In west Baltimore the two girls who pulled the stick up job; Kimmy and Tosha, are celebrating while we see the menacing silhouette of a man with a large pistol. The two women are so busy celebrating that they’re caught by surprise as Dante and then Omar himself walk in. "Omar's Back".

In homicide Bunk and Freamon walk in with Beadie in tow. Landsman calls Bunk over to show him an unwittingly funny typo of the word prostrate, missing the second “r” and spelling it as prostate instead. Bunk then brings Landsman up to speed on their success at the Atlantic Light in Philadelphia, or more accurately their lack of it. Landsman isn’t too happy with this, but there wasn’t much either of the detectives could have managed. Landsman wants to know what they plan to do next, they have no answers. Landsman then heads over to talk with Beadie, in his own immutable way he tells her that she should start wearing plain clothes while she’s working this case. As always his delivery of the two descriptions for Bunk (“pinstriped, lawyerly affectations) and Freamon (“brash, tweedy impertinence) is just fantastic and hilarious.

Valchek is talking with an officer in the car park about the surveillance van; it’s been noticed missing. The keys for the van are still around, but the van is not, it was stolen last episode by Horseface. And sure enough, in Wilmington the van has arrived, a port bumper sticker is attached to it and a photograph is taken.

In the new detail offices Prez sighs as he looks at a picture of Frank Sobotka, he’s surrounded by lazy and incompetent detectives who aren’t interested or capable of insight. Prez attempts to introduce some of the techniques he was introduced to in the Barksdale case, but is met with indifference.

Kimmy and Tosha walk up to another stash house, watched by Omar and Dante. Elsewhere Stringer is talking on the phone about mobile phones; as he’s seen Poot and noticed he has two phones. He calls this an example of market saturation, as Tilghman arrives. Back in the street the two lasses walk over to talk with Omar and pass on the information about the stash house.

Later that evening, in a back alley Butchie is gambling with Tilghman, the subject of their betting being a rat and a small dog named Junk. The betting ends when Junk kills the rat and Butchie walks off laughing hysterically.

Omar and his boyfriend are together in their room talking about the plan, Dante isn’t happy about working with the two girls, he wants to do things the way they’ve always done them before, but Omar can see the potential in working with these women. The pair then embrace and kiss; a little something for the ladies.

Back at Butchie’s bar Tilghman is settling his bet and buying some “stuff”, he’s watched by Stringer’s men as he collects outside and then drives off.

McNulty and his boys pull up at his wife’s house, they argue about Elves (the difference between Santa’s and the ones in Lord of the Rings – for the record, both kinds suck), before he and his wife talk about a “separation agreement”. She goes back in the house and we watch McNulty through the door’s small window. His face trapped and confined by the frame before he turns and walks away.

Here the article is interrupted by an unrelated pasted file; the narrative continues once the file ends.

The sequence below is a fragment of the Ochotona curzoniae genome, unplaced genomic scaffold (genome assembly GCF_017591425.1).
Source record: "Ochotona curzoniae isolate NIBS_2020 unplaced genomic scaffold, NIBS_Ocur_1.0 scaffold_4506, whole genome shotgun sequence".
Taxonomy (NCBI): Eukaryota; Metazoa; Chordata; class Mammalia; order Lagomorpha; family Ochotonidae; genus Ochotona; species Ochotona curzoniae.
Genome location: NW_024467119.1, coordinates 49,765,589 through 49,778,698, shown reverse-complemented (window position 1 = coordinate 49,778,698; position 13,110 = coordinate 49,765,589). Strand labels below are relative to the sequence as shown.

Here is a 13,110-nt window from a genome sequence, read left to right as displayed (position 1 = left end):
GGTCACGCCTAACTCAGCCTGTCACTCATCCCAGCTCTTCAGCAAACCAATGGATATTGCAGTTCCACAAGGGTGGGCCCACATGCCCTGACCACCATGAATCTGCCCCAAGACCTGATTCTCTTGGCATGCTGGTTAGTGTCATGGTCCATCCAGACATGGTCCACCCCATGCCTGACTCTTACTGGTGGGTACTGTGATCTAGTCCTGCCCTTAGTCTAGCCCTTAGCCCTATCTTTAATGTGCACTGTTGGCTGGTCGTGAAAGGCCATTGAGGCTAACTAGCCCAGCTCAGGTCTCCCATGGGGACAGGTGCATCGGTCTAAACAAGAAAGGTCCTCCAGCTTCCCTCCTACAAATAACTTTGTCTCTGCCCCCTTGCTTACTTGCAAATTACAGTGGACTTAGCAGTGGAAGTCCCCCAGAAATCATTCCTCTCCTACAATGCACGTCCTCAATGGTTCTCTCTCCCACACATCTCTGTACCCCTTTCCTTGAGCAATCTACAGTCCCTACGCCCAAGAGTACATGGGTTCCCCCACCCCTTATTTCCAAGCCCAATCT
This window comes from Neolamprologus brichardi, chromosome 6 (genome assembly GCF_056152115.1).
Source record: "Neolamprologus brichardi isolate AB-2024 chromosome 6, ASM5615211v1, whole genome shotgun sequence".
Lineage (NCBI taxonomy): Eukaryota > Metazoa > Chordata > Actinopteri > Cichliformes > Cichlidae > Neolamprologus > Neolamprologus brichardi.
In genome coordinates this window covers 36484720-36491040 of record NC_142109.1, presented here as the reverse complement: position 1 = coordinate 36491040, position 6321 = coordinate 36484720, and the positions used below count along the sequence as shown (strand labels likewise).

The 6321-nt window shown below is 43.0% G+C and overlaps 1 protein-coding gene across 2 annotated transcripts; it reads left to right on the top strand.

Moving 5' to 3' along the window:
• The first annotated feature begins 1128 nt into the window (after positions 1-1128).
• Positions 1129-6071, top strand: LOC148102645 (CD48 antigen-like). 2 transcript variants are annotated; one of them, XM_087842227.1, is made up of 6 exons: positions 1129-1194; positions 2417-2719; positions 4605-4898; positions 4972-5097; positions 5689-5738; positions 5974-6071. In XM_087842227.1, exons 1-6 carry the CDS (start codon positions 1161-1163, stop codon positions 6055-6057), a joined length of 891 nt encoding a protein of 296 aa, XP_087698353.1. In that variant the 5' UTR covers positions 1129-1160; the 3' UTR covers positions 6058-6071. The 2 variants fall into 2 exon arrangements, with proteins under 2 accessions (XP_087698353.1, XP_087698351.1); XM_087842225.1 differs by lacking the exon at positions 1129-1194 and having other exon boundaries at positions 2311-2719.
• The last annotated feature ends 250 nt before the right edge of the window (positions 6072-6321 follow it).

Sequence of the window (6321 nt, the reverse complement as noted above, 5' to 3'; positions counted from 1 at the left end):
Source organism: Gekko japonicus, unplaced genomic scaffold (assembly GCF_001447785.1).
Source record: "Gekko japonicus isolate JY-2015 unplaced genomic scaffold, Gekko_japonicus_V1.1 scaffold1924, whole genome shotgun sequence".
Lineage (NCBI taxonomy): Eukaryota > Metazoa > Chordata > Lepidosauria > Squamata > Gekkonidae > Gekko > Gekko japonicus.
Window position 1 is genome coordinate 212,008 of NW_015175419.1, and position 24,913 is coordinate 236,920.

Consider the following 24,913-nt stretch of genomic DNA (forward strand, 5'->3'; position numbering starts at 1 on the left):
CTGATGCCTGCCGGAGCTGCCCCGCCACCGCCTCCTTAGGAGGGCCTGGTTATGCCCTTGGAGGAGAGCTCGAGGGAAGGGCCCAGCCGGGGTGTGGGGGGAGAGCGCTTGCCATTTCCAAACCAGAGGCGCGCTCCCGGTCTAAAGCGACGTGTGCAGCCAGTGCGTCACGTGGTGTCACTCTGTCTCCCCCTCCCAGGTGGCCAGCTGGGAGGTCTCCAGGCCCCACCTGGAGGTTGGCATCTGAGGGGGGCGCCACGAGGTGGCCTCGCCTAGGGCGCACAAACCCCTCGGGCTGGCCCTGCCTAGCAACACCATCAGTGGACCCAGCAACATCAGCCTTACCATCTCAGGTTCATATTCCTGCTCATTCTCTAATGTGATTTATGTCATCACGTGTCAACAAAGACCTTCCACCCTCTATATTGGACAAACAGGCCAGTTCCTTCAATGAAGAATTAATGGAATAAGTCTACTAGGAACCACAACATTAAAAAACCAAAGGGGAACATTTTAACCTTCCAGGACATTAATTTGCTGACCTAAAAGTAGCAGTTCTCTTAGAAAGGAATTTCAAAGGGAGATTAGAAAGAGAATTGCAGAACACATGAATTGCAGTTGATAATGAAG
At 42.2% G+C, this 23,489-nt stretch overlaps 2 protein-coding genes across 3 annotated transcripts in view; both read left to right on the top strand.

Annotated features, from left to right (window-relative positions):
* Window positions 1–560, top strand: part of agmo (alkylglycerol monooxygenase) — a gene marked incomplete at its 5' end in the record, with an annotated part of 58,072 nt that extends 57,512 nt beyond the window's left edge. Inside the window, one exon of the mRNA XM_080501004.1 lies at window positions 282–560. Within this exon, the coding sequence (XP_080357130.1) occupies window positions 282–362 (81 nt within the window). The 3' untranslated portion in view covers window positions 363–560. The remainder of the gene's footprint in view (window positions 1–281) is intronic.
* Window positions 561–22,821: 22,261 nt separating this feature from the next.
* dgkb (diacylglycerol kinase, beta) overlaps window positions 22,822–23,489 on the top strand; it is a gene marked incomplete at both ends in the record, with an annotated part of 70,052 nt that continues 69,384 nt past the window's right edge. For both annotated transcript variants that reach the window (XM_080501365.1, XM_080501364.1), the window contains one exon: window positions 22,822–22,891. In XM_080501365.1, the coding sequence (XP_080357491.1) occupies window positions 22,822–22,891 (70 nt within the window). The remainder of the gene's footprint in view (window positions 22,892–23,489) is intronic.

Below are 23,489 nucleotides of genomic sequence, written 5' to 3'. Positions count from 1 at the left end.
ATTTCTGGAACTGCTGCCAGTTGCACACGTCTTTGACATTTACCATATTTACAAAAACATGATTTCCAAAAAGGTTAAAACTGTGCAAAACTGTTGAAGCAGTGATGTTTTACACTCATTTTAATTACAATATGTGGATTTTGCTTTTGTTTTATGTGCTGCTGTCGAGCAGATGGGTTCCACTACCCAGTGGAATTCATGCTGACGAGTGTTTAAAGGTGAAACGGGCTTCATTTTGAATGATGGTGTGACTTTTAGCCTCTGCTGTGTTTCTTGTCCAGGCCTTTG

Nicky and Zig are at the port the following morning, they’re talking about the lack of work. Nicky is concerned about a lack of solid wages coming in, Ziggy is happy about a day off. Ziggy shows his usual sensitive concern by responding to Nicky’s worries with an enquiry about Aimee’s sister. He then attempts to push the idea of selling drugs again but Nicky isn’t interested.

Bunk and Beadie are driving around looking for the place where the can was supposed to be delivered, but it’s clear the address is fake and the one at the other end probably is too. As Bunk says himself “it’s a can of dead girls sent from nowhere to nowhere”, a seriously hard case to crack. Later that day McNulty stands by the port looking at a picture of the dead girl and her family.

Stringer is talking with Butchie about Tilghman; Stringer wants to use Butchie for the set up, Butchie’s concerned about the money – Stringer says he’ll make it right and that it’s for Avon. Butchie agrees to help as it’s for Avon. He then says Tilghman will probably call by tomorrow.

McNulty is back talking with Dr Frazier about the girls, it doesn’t make any sense to him why the girls were killed and the one girl was dumped first. All that can be confirmed at this stage is they’re eastern European at least three of the girls were in Hungry, Budapest recently as their fake breasts can be traced through serial numbers. Additionally a lot of them had had sex before dying, Frazier goes on to tell McNulty that Cole is no longer on the job, instead it’s now Bunk and Freamon – McNulty looks annoyed at himself. He didn’t care about the splash hitting Cole, but Bunk and Freamon are friends.

Outside the stash house Tosha is walking a Chantelle to the stash house where she calls for Mr Stump, Stump opens the door to find Omar, Dante and Tosha with guns pointed. He rabbits.